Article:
Safe Community Project


Why Vaccines Are So Important

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For more than a year now, the world has been in battle with the virus known as COVID-19. Approximately 200 millions cases have been diagnosed, and more than four million people have died. In the United States, 35 million people have been diagnosed with COVID-19, and more than 600,000 people have died.

Multiple health companies rushed to develop effective and safe vaccines to help the human body block the virus, including Pfizer-BioNTech and Moderna in the USA. Other vaccines have been in development in other parts of the world (by more than 15 different drug companies).

Yet today, more than eight months after the first vaccines were made available in the U.S.. a staggering number of people are either afraid of taking a vaccine, or don’t believe there is a need to do so. As of March 2021, approximately 28.5% of the world population has received at least one dose of a COVID-19 vaccine. Approximately 15% of the world population is fully vaccinated. The Unites States ranks seventh in terms of the population that has been vaccinated, with Canada being the most proactive, and poorer countries like Sudan, Nigeria, and Mozambique being at the bottom of the list.

The “D” Delta variant of COVID-19 highlights the importance of vaccines, and the threat to the world population if more isn’t done to get a majority of the world population vaccinated. Designated B.1.617, delta is the fourth “variant of concern” on a list from the World Health Organization (WHO). WHO director general Tedros Adhanom Ghebreyesus, PhD, said delta had now been identified in 85 countries and called it “the most transmissible of the variants identified so far.”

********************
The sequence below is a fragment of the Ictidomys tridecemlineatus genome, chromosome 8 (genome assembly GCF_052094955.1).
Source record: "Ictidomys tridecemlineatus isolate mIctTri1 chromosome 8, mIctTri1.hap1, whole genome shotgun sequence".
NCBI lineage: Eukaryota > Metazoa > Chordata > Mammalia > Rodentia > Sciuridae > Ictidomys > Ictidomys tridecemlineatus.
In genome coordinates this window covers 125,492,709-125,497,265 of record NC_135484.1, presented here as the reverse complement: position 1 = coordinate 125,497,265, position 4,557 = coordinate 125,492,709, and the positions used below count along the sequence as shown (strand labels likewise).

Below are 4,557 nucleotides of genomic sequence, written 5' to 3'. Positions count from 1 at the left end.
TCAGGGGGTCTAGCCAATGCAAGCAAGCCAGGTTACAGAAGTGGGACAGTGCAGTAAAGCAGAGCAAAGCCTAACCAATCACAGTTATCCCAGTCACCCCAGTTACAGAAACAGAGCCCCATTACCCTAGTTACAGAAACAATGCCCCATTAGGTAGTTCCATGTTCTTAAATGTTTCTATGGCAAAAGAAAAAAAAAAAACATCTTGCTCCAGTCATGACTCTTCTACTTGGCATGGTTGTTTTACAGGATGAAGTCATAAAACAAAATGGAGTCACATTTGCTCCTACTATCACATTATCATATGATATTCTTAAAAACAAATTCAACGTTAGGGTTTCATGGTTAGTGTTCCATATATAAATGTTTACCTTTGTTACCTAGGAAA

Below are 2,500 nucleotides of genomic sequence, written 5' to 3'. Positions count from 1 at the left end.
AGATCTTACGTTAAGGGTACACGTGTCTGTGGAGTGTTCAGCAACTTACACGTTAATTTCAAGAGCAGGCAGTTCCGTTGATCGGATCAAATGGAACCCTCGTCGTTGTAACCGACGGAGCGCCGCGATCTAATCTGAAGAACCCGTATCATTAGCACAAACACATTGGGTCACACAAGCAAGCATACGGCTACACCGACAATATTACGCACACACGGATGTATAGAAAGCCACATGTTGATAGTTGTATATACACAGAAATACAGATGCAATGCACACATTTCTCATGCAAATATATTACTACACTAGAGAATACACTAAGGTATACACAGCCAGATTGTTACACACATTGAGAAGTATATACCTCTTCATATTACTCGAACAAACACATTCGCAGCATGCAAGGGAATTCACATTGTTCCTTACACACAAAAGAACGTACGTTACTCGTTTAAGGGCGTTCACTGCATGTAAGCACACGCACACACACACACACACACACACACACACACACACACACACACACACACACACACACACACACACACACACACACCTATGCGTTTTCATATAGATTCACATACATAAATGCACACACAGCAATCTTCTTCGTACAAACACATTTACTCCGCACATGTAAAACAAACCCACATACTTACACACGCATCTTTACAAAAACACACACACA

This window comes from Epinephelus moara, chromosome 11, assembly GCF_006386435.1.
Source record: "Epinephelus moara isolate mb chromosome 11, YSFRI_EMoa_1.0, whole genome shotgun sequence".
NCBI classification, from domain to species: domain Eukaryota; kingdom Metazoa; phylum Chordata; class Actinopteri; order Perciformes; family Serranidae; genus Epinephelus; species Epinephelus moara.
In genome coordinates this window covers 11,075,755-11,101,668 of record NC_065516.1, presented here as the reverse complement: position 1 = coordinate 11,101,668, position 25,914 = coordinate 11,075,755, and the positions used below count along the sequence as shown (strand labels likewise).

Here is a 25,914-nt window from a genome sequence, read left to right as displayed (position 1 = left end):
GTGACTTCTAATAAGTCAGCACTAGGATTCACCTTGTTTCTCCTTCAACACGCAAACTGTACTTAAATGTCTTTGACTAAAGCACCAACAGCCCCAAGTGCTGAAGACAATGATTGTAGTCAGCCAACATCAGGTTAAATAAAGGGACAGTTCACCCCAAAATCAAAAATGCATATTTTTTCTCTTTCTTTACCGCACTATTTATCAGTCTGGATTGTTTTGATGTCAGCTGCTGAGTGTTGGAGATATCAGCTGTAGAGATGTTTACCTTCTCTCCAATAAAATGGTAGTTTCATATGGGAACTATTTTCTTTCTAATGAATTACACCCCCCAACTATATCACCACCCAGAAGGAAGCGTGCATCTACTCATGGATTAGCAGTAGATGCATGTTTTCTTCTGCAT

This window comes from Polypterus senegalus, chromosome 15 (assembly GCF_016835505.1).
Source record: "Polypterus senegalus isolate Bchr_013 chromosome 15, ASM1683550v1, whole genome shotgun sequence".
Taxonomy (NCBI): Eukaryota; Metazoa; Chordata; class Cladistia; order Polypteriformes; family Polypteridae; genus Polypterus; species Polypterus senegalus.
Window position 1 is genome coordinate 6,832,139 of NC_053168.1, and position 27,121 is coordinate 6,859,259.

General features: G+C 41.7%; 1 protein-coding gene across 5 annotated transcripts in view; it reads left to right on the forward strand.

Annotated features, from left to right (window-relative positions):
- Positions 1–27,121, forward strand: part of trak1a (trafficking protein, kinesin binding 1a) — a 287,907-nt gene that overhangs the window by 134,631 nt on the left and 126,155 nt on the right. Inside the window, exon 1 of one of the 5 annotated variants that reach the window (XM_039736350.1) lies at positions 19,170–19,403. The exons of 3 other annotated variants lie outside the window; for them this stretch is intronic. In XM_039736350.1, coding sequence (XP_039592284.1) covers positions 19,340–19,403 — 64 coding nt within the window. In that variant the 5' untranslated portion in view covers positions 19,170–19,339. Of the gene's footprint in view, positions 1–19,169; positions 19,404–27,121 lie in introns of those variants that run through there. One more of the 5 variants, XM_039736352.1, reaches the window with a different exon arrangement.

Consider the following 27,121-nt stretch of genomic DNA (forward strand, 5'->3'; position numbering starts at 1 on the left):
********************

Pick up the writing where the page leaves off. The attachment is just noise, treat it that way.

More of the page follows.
When a virus infects a new host — an animal or person — it makes copies of itself with small genetic differences called mutations. “As more people are infected, the range of mutations widens, though the vast majority of them go nowhere and don’t affect anything,” says Gabe Kelen, MD, director of emergency medicine at Johns Hopkins Medicine in Baltimore.

More than a year after the virus first began circulating around the globe, the D variant is creating a second pandemic – a pandemic of the unvaccinated. People who have been fully vaccinated are 99.9% protected from severe effects or death as a result of COVID-19, but that may not be the case in the future. As more unvaccinated people become infected, the opportunity for the virus to mutate yet again (and it will), increases, while also presenting fears that future variants might find ways to circumvent the current crop of vaccines.

For people who say they want to wait for “official” non-emergency clearance of vaccines by the FDA, there is some important clarity to share: the emergency use authorization doesn’t mean the vaccines aren’t tested or safe. In fact, more testing has been done in the past year on these vaccines than on most others developed in the past 20 years prior to formal approval. And these vaccines have actually been in development for more than two decades as well. The “emergency status” relates to the time period that is typically required prior to formal approval. Essentially, the emergency status approval allowed the vaccines to be distributed in a shorter time period, but with substantial and clinically proven testing and trials.

Don’t get fooled by vaccine myths. If you need the facts, visit the COVID-19 page at the CDC. 

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